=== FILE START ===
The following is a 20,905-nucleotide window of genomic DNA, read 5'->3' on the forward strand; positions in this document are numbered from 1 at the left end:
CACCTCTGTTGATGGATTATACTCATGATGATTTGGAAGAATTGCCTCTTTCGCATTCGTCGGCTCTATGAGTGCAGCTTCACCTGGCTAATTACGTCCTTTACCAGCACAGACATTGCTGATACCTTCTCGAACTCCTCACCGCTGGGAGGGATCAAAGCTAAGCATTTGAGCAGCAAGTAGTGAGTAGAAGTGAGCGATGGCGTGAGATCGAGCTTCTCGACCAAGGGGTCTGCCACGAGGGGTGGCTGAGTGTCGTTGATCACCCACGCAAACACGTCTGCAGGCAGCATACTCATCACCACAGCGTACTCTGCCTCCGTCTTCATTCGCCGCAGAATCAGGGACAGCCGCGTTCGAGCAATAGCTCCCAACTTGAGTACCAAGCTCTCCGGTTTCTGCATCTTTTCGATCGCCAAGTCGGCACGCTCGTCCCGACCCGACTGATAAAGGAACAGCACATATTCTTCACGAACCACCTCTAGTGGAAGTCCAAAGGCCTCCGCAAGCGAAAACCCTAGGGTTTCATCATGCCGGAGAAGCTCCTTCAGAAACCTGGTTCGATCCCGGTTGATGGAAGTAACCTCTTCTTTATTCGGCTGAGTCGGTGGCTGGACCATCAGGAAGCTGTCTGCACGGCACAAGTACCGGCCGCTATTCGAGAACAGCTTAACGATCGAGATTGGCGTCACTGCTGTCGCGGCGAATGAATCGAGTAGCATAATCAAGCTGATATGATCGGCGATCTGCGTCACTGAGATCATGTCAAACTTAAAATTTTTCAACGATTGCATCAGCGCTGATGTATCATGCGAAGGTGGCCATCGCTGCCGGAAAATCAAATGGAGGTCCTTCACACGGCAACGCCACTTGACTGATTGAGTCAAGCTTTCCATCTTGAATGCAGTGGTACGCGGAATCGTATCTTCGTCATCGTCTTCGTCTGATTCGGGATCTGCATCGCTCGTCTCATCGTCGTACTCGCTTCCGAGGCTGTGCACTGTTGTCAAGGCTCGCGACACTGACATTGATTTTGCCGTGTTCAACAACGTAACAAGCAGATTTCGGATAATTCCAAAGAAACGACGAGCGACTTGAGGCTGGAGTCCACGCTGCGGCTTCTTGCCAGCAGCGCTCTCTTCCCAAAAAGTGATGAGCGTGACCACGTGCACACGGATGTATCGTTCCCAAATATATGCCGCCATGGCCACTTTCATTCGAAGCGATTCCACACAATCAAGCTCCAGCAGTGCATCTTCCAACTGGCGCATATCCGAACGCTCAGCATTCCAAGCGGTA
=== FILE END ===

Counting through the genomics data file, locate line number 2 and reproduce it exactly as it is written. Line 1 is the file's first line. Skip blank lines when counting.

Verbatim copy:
CACCTCTGTTGATGGATTATACTCATGATGATTTGGAAGAATTGCCTCTTTCGCATTCGTCGGCTCTATGAGTGCAGCTTCACCTGGCTAATTACGTCCTTTACCAGCACAGACATTGCTGATACCTTCTCGAACTCCTCACCGCTGGGAGGGATCAAAGCTAAGCATTTGAGCAGCAAGTAGTGAGTAGAAGTGAGCGATGGCGTGAGATCGAGCTTCTCGACCAAGGGGTCTGCCACGAGGGGTGGCTGAGTGTCGTTGATCACCCACGCAAACACGTCTGCAGGCAGCATACTCATCACCACAGCGTACTCTGCCTCCGTCTTCATTCGCCGCAGAATCAGGGACAGCCGCGTTCGAGCAATAGCTCCCAACTTGAGTACCAAGCTCTCCGGTTTCTGCATCTTTTCGATCGCCAAGTCGGCACGCTCGTCCCGACCCGACTGATAAAGGAACAGCACATATTCTTCACGAACCACCTCTAGTGGAAGTCCAAAGGCCTCCGCAAGCGAAAACCCTAGGGTTTCATCATGCCGGAGAAGCTCCTTCAGAAACCTGGTTCGATCCCGGTTGATGGAAGTAACCTCTTCTTTATTCGGCTGAGTCGGTGGCTGGACCATCAGGAAGCTGTCTGCACGGCACAAGTACCGGCCGCTATTCGAGAACAGCTTAACGATCGAGATTGGCGTCACTGCTGTCGCGGCGAATGAATCGAGTAGCATAATCAAGCTGATATGATCGGCGATCTGCGTCACTGAGATCATGTCAAACTTAAAATTTTTCAACGATTGCATCAGCGCTGATGTATCATGCGAAGGTGGCCATCGCTGCCGGAAAATCAAATGGAGGTCCTTCACACGGCAACGCCACTTGACTGATTGAGTCAAGCTTTCCATCTTGAATGCAGTGGTACGCGGAATCGTATCTTCGTCATCGTCTTCGTCTGATTCGGGATCTGCATCGCTCGTCTCATCGTCGTACTCGCTTCCGAGGCTGTGCACTGTTGTCAAGGCTCGCGACACTGACATTGATTTTGCCGTGTTCAACAACGTAACAAGCAGATTTCGGATAATTCCAAAGAAACGACGAGCGACTTGAGGCTGGAGTCCACGCTGCGGCTTCTTGCCAGCAGCGCTCTCTTCCCAAAAAGTGATGAGCGTGACCACGTGCACACGGATGTATCGTTCCCAAATATATGCCGCCATGGCCACTTTCATTCGAAGCGATTCCACACAATCAAGCTCCAGCAGTGCATCTTCCAACTGGCGCATATCCGAACGCTCAGCATTCCAAGCGGTA